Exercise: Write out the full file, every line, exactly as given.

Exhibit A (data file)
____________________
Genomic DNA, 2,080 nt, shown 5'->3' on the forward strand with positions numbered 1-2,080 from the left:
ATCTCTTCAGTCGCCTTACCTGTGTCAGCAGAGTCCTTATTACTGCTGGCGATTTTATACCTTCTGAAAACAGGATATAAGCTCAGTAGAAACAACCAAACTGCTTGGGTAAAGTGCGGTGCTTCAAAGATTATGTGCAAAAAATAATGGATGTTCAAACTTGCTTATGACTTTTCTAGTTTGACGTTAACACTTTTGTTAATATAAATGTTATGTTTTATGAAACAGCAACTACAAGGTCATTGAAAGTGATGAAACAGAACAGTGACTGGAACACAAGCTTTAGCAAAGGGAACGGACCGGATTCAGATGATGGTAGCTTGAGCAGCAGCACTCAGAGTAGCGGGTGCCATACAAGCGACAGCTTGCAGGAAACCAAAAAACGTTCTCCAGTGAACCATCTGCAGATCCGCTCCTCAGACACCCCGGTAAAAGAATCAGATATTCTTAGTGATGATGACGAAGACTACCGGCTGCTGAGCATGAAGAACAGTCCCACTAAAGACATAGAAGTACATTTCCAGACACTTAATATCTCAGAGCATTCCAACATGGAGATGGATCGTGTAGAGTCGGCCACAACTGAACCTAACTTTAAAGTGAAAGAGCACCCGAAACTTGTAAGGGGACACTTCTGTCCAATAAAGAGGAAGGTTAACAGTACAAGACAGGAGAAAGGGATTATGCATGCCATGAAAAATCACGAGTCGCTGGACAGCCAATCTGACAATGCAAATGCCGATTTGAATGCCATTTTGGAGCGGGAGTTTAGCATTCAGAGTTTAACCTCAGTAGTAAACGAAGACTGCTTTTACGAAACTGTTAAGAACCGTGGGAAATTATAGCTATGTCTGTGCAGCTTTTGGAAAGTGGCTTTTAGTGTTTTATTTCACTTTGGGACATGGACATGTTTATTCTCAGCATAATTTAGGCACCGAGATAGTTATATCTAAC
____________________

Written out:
Genomic DNA, 2,080 nt, shown 5'->3' on the forward strand with positions numbered 1-2,080 from the left:
ATCTCTTCAGTCGCCTTACCTGTGTCAGCAGAGTCCTTATTACTGCTGGCGATTTTATACCTTCTGAAAACAGGATATAAGCTCAGTAGAAACAACCAAACTGCTTGGGTAAAGTGCGGTGCTTCAAAGATTATGTGCAAAAAATAATGGATGTTCAAACTTGCTTATGACTTTTCTAGTTTGACGTTAACACTTTTGTTAATATAAATGTTATGTTTTATGAAACAGCAACTACAAGGTCATTGAAAGTGATGAAACAGAACAGTGACTGGAACACAAGCTTTAGCAAAGGGAACGGACCGGATTCAGATGATGGTAGCTTGAGCAGCAGCACTCAGAGTAGCGGGTGCCATACAAGCGACAGCTTGCAGGAAACCAAAAAACGTTCTCCAGTGAACCATCTGCAGATCCGCTCCTCAGACACCCCGGTAAAAGAATCAGATATTCTTAGTGATGATGACGAAGACTACCGGCTGCTGAGCATGAAGAACAGTCCCACTAAAGACATAGAAGTACATTTCCAGACACTTAATATCTCAGAGCATTCCAACATGGAGATGGATCGTGTAGAGTCGGCCACAACTGAACCTAACTTTAAAGTGAAAGAGCACCCGAAACTTGTAAGGGGACACTTCTGTCCAATAAAGAGGAAGGTTAACAGTACAAGACAGGAGAAAGGGATTATGCATGCCATGAAAAATCACGAGTCGCTGGACAGCCAATCTGACAATGCAAATGCCGATTTGAATGCCATTTTGGAGCGGGAGTTTAGCATTCAGAGTTTAACCTCAGTAGTAAACGAAGACTGCTTTTACGAAACTGTTAAGAACCGTGGGAAATTATAGCTATGTCTGTGCAGCTTTTGGAAAGTGGCTTTTAGTGTTTTATTTCACTTTGGGACATGGACATGTTTATTCTCAGCATAATTTAGGCACCGAGATAGTTATATCTAAC